Photography by Cheri Lucas Rowlands

“Creativity is allowing yourself to make mistakes. Art is knowing which ones to keep.”

            – Scott Adams

I have never lacked creativity, in fact growing up my imaginary friends were the best ones I had. I tend to be a dreamer, and following the rules isn’t something I do very well. However, to be successful, taming the crazy is a must.

 Unsupervised, creativity can inspire greatness or trouble.

Too much creativity can be a burden when you became over-committed and overloaded with projects. How many times have you heard your name being called along with the lines “Oh she’s so creative and crafty, she’d love to _____”? Suddenly you are put on the spot to come up with the best excuse to get out of teaching a herd of 4 year-olds how to decoupage. Sometimes you have the answer, and sometimes you just stand there with your mouth open as you realize are now enlisted in “guilt-driven volunteering” just because you wanted to show off how cool your latest project turned out. This is when you need to learn how to be clear and precise about what you need and what you will do. This helps others to know the limits of what they can ask of you. “I have some time to volunteer in April, and I’m available to help with _____.”

Being creative is a way of thinking and how you see the world.

It often comes easy for me to see a problem and turn it around and around in my mind. I ask a lot of questions, trying to see the whole picture in my mind. I am a visual thinker. Most of the time I can form an image in my head of what needs to be done for a particular project. However, when working with a group on a project, I find that I tend to take a few steps back. I am more of the creative mastermind in a project and not so much the scheduler or dictator. Know your strengths and weaknesses.  You know what you do well. But it’s alright to know also what you either don’t excel at. Enlist the help of others when you need it or offer to trade your skills for support.  Creatives, BE A PART OF YOUR COMMUNITY! Ask for help and offer your help in return.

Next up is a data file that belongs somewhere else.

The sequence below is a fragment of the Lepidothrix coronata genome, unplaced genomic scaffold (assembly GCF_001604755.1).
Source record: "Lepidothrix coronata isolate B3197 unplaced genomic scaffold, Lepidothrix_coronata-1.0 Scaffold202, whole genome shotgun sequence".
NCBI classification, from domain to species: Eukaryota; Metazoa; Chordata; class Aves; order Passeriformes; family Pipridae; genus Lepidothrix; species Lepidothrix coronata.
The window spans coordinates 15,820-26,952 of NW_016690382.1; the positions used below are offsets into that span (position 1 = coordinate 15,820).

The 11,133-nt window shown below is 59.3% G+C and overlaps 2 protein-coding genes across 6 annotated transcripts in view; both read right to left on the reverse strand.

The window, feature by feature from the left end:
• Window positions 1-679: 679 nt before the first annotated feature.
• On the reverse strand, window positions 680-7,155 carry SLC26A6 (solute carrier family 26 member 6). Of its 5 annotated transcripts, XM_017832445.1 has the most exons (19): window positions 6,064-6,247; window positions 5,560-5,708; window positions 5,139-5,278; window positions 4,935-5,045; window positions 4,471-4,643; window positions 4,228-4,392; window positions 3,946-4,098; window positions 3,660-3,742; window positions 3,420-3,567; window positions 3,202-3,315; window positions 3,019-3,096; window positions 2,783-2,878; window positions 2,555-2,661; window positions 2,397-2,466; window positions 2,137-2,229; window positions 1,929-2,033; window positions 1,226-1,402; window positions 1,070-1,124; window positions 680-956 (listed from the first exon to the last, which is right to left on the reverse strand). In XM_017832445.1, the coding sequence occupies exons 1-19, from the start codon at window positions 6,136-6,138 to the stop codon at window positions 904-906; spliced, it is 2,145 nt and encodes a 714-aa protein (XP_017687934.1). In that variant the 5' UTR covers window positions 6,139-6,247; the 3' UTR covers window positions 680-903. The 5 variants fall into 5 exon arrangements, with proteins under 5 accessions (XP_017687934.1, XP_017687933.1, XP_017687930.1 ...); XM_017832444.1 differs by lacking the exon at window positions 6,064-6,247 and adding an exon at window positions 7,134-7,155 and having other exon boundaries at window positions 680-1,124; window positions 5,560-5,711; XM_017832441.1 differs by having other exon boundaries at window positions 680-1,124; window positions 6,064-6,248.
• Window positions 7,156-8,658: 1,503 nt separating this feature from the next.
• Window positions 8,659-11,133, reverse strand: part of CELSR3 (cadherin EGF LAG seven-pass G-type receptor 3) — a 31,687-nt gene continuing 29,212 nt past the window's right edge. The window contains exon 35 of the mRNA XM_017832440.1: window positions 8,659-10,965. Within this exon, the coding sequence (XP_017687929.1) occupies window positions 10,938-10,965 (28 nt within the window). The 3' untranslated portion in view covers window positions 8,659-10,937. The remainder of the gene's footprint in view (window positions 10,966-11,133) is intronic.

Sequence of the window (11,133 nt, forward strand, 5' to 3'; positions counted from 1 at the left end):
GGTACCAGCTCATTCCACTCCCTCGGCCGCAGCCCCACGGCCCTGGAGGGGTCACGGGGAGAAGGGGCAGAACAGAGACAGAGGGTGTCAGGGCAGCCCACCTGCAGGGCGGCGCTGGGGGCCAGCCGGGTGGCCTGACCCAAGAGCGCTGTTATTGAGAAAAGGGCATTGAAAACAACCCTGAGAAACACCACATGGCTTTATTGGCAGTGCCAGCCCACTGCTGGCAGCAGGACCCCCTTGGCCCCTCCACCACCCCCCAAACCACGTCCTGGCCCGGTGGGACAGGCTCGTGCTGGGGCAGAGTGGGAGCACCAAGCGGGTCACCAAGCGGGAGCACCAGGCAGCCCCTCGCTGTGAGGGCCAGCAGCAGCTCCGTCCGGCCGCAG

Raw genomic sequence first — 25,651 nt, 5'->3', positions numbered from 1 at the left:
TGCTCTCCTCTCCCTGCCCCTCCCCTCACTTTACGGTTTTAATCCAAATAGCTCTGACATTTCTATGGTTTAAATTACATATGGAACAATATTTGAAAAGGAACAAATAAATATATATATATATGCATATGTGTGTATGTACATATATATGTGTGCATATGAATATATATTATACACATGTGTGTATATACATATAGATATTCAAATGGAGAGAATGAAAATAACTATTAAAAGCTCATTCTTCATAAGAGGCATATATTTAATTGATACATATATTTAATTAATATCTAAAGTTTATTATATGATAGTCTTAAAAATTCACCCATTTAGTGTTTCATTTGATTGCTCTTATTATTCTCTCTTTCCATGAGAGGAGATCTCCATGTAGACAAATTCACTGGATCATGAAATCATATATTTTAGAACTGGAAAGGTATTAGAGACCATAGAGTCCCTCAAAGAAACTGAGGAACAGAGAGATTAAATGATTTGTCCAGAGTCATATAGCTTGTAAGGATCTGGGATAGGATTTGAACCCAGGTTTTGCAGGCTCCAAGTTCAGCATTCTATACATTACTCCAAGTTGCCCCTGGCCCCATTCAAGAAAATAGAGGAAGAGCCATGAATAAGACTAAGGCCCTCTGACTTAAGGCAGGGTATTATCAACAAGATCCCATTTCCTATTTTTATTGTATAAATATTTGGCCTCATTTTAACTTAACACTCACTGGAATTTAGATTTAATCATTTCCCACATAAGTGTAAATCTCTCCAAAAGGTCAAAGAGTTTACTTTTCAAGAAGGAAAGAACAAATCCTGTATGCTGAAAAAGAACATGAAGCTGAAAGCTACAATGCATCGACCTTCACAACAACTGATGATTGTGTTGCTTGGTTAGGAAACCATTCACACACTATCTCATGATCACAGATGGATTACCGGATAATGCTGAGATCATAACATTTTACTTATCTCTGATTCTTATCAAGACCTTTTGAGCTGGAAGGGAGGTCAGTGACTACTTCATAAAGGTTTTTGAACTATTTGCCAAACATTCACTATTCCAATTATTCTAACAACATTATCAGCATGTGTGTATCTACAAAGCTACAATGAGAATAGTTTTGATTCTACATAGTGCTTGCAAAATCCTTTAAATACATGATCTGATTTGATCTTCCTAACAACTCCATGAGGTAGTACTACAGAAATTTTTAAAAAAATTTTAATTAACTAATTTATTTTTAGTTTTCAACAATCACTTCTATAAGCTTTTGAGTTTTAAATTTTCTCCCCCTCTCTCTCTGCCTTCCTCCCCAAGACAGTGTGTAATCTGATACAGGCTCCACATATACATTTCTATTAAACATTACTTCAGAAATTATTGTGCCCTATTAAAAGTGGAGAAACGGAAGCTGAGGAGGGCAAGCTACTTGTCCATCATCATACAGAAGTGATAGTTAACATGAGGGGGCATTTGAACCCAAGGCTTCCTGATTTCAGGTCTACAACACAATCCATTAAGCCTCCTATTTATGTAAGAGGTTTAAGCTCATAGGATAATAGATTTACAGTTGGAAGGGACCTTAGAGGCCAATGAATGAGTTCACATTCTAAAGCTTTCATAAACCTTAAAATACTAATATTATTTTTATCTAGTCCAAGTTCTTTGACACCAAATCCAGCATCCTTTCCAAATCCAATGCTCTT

Tools to keep time from running away

During the winter months, I am indoors most of the time. The lack of spatial freedom forces me to focus on deskwork. Sounds like fun? In a way, it is a perfect time to get down into the glitter and pull out something incredible. Creative ideas flutter into my head from every direction. However, for some like myself who have creative investments, like a blog or a book that needs to be written, it can also be overwhelming. I need to have a schedule to keep or else I find myself either losing time on a project, getting distracted by random other things and never getting started, or just plain forgetting what I wanted to do and turning on music and getting lost. ( Candy Crush is EVIL ) Tailwind is a great tool to be able to schedule your Pinterest and Instagram posts for months ahead of time, set it and forget it! It is one of the best tools out there for Pinterest and it has saved me so much time, because I tend to get distracted on Pinterest and lose hours.  So now I simply use the app and move things along quickly. How to get Tailwind FREE

Use your calendar!

Creating a schedule on your calendar, with reminders and updates is a great way to keep on track, and help to focus your mind. I use my digital calendar that syncs to my phone to schedule writing time, time to create graphics, time for creative projects, and social media. And when I get distracted, my calendar reminds me when the next scheduled task is coming so I can quickly get back to the schedule.
So how do you focus all of these inventive moments and keep from going imaginatively insane?